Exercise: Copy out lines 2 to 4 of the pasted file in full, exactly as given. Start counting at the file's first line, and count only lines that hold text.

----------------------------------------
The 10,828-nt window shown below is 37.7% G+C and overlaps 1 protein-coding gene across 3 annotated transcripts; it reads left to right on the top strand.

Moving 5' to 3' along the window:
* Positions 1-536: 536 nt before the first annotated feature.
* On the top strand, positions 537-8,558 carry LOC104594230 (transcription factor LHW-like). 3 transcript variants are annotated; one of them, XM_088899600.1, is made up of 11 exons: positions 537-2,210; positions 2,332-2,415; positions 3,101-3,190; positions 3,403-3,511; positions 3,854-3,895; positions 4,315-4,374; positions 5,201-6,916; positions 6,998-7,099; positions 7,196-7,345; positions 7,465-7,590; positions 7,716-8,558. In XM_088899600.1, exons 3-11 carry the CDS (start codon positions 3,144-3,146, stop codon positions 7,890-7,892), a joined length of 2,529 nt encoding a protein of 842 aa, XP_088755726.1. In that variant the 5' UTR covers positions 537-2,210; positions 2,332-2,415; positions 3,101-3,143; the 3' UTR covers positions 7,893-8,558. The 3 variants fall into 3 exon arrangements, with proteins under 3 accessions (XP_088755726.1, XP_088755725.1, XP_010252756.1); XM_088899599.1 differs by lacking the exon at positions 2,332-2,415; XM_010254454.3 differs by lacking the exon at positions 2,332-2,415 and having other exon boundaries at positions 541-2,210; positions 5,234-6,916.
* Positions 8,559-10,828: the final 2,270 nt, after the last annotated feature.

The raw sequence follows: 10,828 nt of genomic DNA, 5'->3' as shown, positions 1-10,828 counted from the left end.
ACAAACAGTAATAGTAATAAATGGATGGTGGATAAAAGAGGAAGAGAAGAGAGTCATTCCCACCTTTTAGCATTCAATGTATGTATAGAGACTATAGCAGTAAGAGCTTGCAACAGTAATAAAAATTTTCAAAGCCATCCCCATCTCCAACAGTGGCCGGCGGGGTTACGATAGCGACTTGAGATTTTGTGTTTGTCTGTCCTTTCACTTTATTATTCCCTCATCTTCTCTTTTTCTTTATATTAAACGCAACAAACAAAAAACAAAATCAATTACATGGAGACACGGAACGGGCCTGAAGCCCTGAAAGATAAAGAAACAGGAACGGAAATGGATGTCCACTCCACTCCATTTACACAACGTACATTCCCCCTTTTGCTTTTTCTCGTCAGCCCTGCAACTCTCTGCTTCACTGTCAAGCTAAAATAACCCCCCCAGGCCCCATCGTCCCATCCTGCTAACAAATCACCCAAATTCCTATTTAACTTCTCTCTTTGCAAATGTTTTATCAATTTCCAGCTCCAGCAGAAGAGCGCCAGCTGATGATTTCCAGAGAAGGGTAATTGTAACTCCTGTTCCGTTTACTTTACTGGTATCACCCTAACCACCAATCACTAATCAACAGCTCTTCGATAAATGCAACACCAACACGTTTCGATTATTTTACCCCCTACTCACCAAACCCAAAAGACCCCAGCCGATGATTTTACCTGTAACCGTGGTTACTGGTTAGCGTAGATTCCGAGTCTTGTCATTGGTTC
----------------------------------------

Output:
Moving 5' to 3' along the window:
* Positions 1-536: 536 nt before the first annotated feature.
* On the top strand, positions 537-8,558 carry LOC104594230 (transcription factor LHW-like). 3 transcript variants are annotated; one of them, XM_088899600.1, is made up of 11 exons: positions 537-2,210; positions 2,332-2,415; positions 3,101-3,190; positions 3,403-3,511; positions 3,854-3,895; positions 4,315-4,374; positions 5,201-6,916; positions 6,998-7,099; positions 7,196-7,345; positions 7,465-7,590; positions 7,716-8,558. In XM_088899600.1, exons 3-11 carry the CDS (start codon positions 3,144-3,146, stop codon positions 7,890-7,892), a joined length of 2,529 nt encoding a protein of 842 aa, XP_088755726.1. In that variant the 5' UTR covers positions 537-2,210; positions 2,332-2,415; positions 3,101-3,143; the 3' UTR covers positions 7,893-8,558. The 3 variants fall into 3 exon arrangements, with proteins under 3 accessions (XP_088755726.1, XP_088755725.1, XP_010252756.1); XM_088899599.1 differs by lacking the exon at positions 2,332-2,415; XM_010254454.3 differs by lacking the exon at positions 2,332-2,415 and having other exon boundaries at positions 541-2,210; positions 5,234-6,916.